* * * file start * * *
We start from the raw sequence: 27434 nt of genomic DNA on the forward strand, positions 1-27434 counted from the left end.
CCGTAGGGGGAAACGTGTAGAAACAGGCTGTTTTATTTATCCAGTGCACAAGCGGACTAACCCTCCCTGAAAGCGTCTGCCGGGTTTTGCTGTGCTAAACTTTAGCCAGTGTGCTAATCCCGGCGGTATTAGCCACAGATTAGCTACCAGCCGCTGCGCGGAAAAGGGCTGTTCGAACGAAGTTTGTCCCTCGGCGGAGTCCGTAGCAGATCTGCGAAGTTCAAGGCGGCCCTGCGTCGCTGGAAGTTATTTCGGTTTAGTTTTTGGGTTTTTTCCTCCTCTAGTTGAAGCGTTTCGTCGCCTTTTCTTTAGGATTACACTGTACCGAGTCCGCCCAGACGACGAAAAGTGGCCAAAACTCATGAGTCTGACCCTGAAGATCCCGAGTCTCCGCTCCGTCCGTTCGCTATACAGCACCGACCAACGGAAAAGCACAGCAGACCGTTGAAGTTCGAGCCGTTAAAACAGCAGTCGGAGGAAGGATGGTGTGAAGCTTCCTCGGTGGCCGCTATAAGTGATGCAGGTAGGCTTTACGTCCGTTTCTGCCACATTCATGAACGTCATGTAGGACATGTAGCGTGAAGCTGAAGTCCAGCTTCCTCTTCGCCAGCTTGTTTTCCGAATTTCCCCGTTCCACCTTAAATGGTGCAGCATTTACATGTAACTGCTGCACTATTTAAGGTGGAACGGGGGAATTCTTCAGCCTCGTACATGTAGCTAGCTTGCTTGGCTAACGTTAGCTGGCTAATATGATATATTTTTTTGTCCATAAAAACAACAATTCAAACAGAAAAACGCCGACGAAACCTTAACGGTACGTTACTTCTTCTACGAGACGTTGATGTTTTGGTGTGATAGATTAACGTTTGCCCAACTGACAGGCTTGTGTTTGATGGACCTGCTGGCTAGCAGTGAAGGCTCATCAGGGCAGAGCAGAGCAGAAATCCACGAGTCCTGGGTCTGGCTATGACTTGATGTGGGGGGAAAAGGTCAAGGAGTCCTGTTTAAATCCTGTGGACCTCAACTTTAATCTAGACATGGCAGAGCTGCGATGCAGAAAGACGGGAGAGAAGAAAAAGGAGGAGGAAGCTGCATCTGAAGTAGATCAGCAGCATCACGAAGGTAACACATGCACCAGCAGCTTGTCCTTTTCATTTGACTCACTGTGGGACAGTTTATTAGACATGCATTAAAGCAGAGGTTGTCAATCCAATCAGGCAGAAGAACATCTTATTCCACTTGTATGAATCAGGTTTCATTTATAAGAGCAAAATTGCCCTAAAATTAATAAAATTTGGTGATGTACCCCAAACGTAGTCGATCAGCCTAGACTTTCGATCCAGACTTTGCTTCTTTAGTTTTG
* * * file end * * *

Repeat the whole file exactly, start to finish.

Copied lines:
We start from the raw sequence: 27434 nt of genomic DNA on the forward strand, positions 1-27434 counted from the left end.
CCGTAGGGGGAAACGTGTAGAAACAGGCTGTTTTATTTATCCAGTGCACAAGCGGACTAACCCTCCCTGAAAGCGTCTGCCGGGTTTTGCTGTGCTAAACTTTAGCCAGTGTGCTAATCCCGGCGGTATTAGCCACAGATTAGCTACCAGCCGCTGCGCGGAAAAGGGCTGTTCGAACGAAGTTTGTCCCTCGGCGGAGTCCGTAGCAGATCTGCGAAGTTCAAGGCGGCCCTGCGTCGCTGGAAGTTATTTCGGTTTAGTTTTTGGGTTTTTTCCTCCTCTAGTTGAAGCGTTTCGTCGCCTTTTCTTTAGGATTACACTGTACCGAGTCCGCCCAGACGACGAAAAGTGGCCAAAACTCATGAGTCTGACCCTGAAGATCCCGAGTCTCCGCTCCGTCCGTTCGCTATACAGCACCGACCAACGGAAAAGCACAGCAGACCGTTGAAGTTCGAGCCGTTAAAACAGCAGTCGGAGGAAGGATGGTGTGAAGCTTCCTCGGTGGCCGCTATAAGTGATGCAGGTAGGCTTTACGTCCGTTTCTGCCACATTCATGAACGTCATGTAGGACATGTAGCGTGAAGCTGAAGTCCAGCTTCCTCTTCGCCAGCTTGTTTTCCGAATTTCCCCGTTCCACCTTAAATGGTGCAGCATTTACATGTAACTGCTGCACTATTTAAGGTGGAACGGGGGAATTCTTCAGCCTCGTACATGTAGCTAGCTTGCTTGGCTAACGTTAGCTGGCTAATATGATATATTTTTTTGTCCATAAAAACAACAATTCAAACAGAAAAACGCCGACGAAACCTTAACGGTACGTTACTTCTTCTACGAGACGTTGATGTTTTGGTGTGATAGATTAACGTTTGCCCAACTGACAGGCTTGTGTTTGATGGACCTGCTGGCTAGCAGTGAAGGCTCATCAGGGCAGAGCAGAGCAGAAATCCACGAGTCCTGGGTCTGGCTATGACTTGATGTGGGGGGAAAAGGTCAAGGAGTCCTGTTTAAATCCTGTGGACCTCAACTTTAATCTAGACATGGCAGAGCTGCGATGCAGAAAGACGGGAGAGAAGAAAAAGGAGGAGGAAGCTGCATCTGAAGTAGATCAGCAGCATCACGAAGGTAACACATGCACCAGCAGCTTGTCCTTTTCATTTGACTCACTGTGGGACAGTTTATTAGACATGCATTAAAGCAGAGGTTGTCAATCCAATCAGGCAGAAGAACATCTTATTCCACTTGTATGAATCAGGTTTCATTTATAAGAGCAAAATTGCCCTAAAATTAATAAAATTTGGTGATGTACCCCAAACGTAGTCGATCAGCCTAGACTTTCGATCCAGACTTTGCTTCTTTAGTTTTG